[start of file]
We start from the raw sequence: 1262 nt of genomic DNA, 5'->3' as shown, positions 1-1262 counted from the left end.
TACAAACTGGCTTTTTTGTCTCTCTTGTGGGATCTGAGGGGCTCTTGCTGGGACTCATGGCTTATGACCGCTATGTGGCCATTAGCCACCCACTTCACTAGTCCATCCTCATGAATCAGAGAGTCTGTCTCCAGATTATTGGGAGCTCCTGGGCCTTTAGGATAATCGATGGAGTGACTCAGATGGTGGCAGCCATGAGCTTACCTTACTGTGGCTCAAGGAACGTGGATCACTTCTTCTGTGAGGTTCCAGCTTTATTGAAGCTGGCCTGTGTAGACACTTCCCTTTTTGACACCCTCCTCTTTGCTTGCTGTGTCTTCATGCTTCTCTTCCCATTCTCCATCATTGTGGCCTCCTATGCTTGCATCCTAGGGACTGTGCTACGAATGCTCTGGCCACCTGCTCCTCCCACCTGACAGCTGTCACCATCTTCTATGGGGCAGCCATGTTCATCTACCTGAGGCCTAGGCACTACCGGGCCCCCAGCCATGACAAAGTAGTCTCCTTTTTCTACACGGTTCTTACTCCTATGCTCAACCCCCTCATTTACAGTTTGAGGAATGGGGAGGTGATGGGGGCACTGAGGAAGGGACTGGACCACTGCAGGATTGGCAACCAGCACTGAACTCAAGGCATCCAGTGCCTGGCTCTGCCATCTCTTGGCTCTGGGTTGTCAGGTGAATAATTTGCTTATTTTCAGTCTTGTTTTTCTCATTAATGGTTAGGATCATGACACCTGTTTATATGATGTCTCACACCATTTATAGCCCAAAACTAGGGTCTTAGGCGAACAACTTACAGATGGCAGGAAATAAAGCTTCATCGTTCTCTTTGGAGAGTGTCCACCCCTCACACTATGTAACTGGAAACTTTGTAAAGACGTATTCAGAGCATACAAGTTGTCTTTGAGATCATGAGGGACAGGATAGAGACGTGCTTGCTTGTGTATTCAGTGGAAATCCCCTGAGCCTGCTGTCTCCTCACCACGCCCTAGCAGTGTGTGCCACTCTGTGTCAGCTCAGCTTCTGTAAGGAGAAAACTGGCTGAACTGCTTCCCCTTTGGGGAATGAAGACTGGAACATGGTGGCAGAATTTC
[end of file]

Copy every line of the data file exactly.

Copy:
We start from the raw sequence: 1262 nt of genomic DNA, 5'->3' as shown, positions 1-1262 counted from the left end.
TACAAACTGGCTTTTTTGTCTCTCTTGTGGGATCTGAGGGGCTCTTGCTGGGACTCATGGCTTATGACCGCTATGTGGCCATTAGCCACCCACTTCACTAGTCCATCCTCATGAATCAGAGAGTCTGTCTCCAGATTATTGGGAGCTCCTGGGCCTTTAGGATAATCGATGGAGTGACTCAGATGGTGGCAGCCATGAGCTTACCTTACTGTGGCTCAAGGAACGTGGATCACTTCTTCTGTGAGGTTCCAGCTTTATTGAAGCTGGCCTGTGTAGACACTTCCCTTTTTGACACCCTCCTCTTTGCTTGCTGTGTCTTCATGCTTCTCTTCCCATTCTCCATCATTGTGGCCTCCTATGCTTGCATCCTAGGGACTGTGCTACGAATGCTCTGGCCACCTGCTCCTCCCACCTGACAGCTGTCACCATCTTCTATGGGGCAGCCATGTTCATCTACCTGAGGCCTAGGCACTACCGGGCCCCCAGCCATGACAAAGTAGTCTCCTTTTTCTACACGGTTCTTACTCCTATGCTCAACCCCCTCATTTACAGTTTGAGGAATGGGGAGGTGATGGGGGCACTGAGGAAGGGACTGGACCACTGCAGGATTGGCAACCAGCACTGAACTCAAGGCATCCAGTGCCTGGCTCTGCCATCTCTTGGCTCTGGGTTGTCAGGTGAATAATTTGCTTATTTTCAGTCTTGTTTTTCTCATTAATGGTTAGGATCATGACACCTGTTTATATGATGTCTCACACCATTTATAGCCCAAAACTAGGGTCTTAGGCGAACAACTTACAGATGGCAGGAAATAAAGCTTCATCGTTCTCTTTGGAGAGTGTCCACCCCTCACACTATGTAACTGGAAACTTTGTAAAGACGTATTCAGAGCATACAAGTTGTCTTTGAGATCATGAGGGACAGGATAGAGACGTGCTTGCTTGTGTATTCAGTGGAAATCCCCTGAGCCTGCTGTCTCCTCACCACGCCCTAGCAGTGTGTGCCACTCTGTGTCAGCTCAGCTTCTGTAAGGAGAAAACTGGCTGAACTGCTTCCCCTTTGGGGAATGAAGACTGGAACATGGTGGCAGAATTTC